“The 2000 sprint team was only finalised until just days before the Games after appeals to CAS, but the team pulled together and embraced the home games like no other,” Christine Duff recollects.
“The atmosphere in and around Penrith was electric. As the torch came through Jamieson Park we took the early arriving team members to watch it weave its way through the throngs of people who crammed the area for a glimpse of the torch and the athletes were like celebrities. Penrith was heavily decked in Olympic bunting for the occasion and the happiness among people was palpable – something that was maintained throughout the Games.”
Besides being busy at canoeing, Duff also managed to experience some of the other Games excitements, naming the women’s 400m and women’s hockey final as her personal highlights of the Games.
“The atmosphere at both was electric. From the time the gun went, Cathy Freeman strode those long gliding strides and as she rounded the last corner the entire stadium was on their feet cheering. They erupted when she crossed the line first to take gold. I was seated right on the finish line having snuck into the press section. It was nothin* short of amazing and the pressure of the nation lifted with that gold medal. History had been made,” Duff recollects the race.
Summing up the Games, she says, “Samaranch nailed it when he called Sydney ‘the best Games ever’. Sydney siders embraced everything about the Games and put their best foot forward. They learnt to use public transport with a smile, they smiled when herded around events, the weather was perfect and it was a time of sheer pleasure in hosting one of the most significant sporting events on the calendar.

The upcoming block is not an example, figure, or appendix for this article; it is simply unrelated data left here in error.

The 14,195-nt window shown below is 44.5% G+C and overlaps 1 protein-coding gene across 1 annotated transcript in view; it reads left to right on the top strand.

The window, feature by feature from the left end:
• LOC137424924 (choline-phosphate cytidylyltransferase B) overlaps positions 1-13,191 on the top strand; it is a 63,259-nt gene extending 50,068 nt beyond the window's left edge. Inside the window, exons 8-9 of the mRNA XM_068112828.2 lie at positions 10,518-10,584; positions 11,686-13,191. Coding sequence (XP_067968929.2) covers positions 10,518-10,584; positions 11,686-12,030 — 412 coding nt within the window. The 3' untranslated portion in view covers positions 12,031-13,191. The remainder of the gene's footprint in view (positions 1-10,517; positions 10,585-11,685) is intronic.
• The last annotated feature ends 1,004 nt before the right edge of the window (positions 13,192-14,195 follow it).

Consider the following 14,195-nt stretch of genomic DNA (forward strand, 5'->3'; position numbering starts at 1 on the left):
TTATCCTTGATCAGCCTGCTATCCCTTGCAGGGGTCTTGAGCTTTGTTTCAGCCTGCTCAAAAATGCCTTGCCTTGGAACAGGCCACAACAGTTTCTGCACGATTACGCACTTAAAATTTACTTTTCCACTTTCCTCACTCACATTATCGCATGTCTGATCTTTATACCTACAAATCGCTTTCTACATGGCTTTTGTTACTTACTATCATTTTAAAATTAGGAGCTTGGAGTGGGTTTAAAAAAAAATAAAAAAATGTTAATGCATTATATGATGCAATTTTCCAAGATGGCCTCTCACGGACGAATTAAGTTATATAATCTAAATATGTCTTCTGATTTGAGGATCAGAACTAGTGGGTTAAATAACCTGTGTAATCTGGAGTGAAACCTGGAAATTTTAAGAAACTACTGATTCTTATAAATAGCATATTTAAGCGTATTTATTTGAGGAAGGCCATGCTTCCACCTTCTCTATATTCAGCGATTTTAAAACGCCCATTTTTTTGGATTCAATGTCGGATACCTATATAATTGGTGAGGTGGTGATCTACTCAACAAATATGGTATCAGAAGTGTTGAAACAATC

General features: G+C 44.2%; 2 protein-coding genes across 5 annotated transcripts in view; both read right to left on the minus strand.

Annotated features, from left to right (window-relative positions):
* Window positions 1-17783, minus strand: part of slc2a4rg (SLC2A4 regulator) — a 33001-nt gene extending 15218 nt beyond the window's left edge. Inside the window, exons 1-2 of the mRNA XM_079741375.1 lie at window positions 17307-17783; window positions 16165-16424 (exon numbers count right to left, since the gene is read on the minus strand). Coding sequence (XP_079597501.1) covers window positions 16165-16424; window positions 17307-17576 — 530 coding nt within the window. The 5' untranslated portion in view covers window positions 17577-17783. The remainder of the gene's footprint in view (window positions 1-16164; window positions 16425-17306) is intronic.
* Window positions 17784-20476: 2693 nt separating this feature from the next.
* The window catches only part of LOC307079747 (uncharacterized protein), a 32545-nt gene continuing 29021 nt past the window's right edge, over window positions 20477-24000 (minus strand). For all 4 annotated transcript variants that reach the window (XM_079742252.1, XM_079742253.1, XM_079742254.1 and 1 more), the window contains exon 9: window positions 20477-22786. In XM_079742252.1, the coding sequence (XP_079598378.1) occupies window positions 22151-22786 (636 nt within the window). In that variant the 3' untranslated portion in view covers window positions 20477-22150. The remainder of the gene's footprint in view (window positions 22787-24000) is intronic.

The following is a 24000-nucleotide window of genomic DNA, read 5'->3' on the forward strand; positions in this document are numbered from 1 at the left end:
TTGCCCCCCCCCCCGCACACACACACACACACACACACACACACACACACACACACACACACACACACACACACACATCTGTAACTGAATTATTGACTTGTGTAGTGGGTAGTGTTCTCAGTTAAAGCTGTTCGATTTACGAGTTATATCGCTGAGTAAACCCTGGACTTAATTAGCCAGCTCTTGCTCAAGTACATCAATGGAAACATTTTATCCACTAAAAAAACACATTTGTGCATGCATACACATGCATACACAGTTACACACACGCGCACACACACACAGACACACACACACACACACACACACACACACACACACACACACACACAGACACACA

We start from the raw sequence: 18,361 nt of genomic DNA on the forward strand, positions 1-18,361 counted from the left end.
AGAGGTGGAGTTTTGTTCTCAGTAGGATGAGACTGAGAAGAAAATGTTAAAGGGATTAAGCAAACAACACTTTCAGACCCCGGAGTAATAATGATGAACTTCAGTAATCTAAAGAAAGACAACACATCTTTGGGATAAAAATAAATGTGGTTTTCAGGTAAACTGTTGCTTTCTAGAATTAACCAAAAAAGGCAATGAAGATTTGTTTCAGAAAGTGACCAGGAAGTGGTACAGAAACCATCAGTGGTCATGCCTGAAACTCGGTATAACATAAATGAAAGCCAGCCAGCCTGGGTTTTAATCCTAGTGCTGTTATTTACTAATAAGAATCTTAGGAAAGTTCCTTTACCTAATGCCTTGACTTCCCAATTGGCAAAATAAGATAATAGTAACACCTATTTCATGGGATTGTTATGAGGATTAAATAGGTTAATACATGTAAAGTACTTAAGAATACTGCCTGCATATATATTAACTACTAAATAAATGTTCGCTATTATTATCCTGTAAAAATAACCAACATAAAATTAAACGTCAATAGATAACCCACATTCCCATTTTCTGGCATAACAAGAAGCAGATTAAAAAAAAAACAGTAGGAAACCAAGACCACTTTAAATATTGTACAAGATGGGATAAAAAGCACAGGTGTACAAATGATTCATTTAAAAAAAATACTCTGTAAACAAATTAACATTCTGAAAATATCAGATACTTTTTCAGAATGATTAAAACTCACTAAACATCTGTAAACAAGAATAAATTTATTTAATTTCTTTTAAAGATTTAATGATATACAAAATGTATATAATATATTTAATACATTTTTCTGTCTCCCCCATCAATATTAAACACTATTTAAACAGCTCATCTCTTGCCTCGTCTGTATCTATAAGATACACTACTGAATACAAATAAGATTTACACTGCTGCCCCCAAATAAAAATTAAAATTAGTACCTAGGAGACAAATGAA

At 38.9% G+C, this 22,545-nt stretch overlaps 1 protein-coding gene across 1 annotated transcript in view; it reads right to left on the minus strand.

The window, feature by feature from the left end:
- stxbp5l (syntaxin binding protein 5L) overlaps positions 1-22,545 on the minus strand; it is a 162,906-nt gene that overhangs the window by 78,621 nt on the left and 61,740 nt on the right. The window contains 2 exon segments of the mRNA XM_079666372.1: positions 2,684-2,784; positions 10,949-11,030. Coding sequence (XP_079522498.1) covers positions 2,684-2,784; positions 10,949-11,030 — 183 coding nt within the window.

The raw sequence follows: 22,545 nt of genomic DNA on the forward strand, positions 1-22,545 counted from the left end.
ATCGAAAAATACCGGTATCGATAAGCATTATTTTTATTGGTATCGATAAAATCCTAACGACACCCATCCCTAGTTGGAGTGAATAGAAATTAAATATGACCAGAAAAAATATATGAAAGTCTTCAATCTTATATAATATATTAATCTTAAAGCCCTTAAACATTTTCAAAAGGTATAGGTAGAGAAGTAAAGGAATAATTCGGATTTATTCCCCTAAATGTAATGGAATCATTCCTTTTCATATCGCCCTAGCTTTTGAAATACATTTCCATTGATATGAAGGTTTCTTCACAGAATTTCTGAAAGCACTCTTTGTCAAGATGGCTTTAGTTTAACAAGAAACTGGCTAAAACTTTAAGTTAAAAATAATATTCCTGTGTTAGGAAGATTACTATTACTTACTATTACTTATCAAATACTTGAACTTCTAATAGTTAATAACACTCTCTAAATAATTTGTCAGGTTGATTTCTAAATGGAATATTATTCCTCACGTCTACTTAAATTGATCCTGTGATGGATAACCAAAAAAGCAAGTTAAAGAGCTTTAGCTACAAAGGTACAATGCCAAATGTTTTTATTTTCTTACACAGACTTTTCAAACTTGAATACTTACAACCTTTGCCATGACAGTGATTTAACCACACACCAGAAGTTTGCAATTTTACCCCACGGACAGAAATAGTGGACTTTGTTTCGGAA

“The naysayers who left town thinking it was their best option actually regretted it afterwards when the buzz continued for weeks to come. The ticker tape parade to welcome the team in the days after the Games finished drew massive crowds as well and people were clinging to the sheer joy the Games brought.”
One of the highlights of the Games were the 45,000 Volunteers and arguably this may have been the first time that Olympic volunteers received the recognition they deserve. They are the lifeblood of our sport and sport in general and we could not do without them.
Sydney 2000 was no different, with volunteers from Australia and around the world investing their time, energy and expertise and playing an essential part in making this ‘the best Games ever’.
“I only have one photo of me as a volunteer in Sydney as unfortunately this was pre digital days and whomever took it didn’t take a clear photo,” Laura White laughs sharing her volunteer picture-memory from the Games.
“I had the longest title ever for the easiest job, ‘Results Operator Scoreboard Interface’. But back then it was really the first ‘technology event’, now that would be completely automated. I sent results to the scoreboard and had great fun in the finish tower as the ground floor was full of Spaniards from IBM, level one was full of Germans and Austrians from Swiss timing and then I sat next to a guy from America who was running the graphics program that showed the mascots doing fun things. He taught me how to use the program and left me to it so he could go see some of the venue,” White recalls her daily working environment.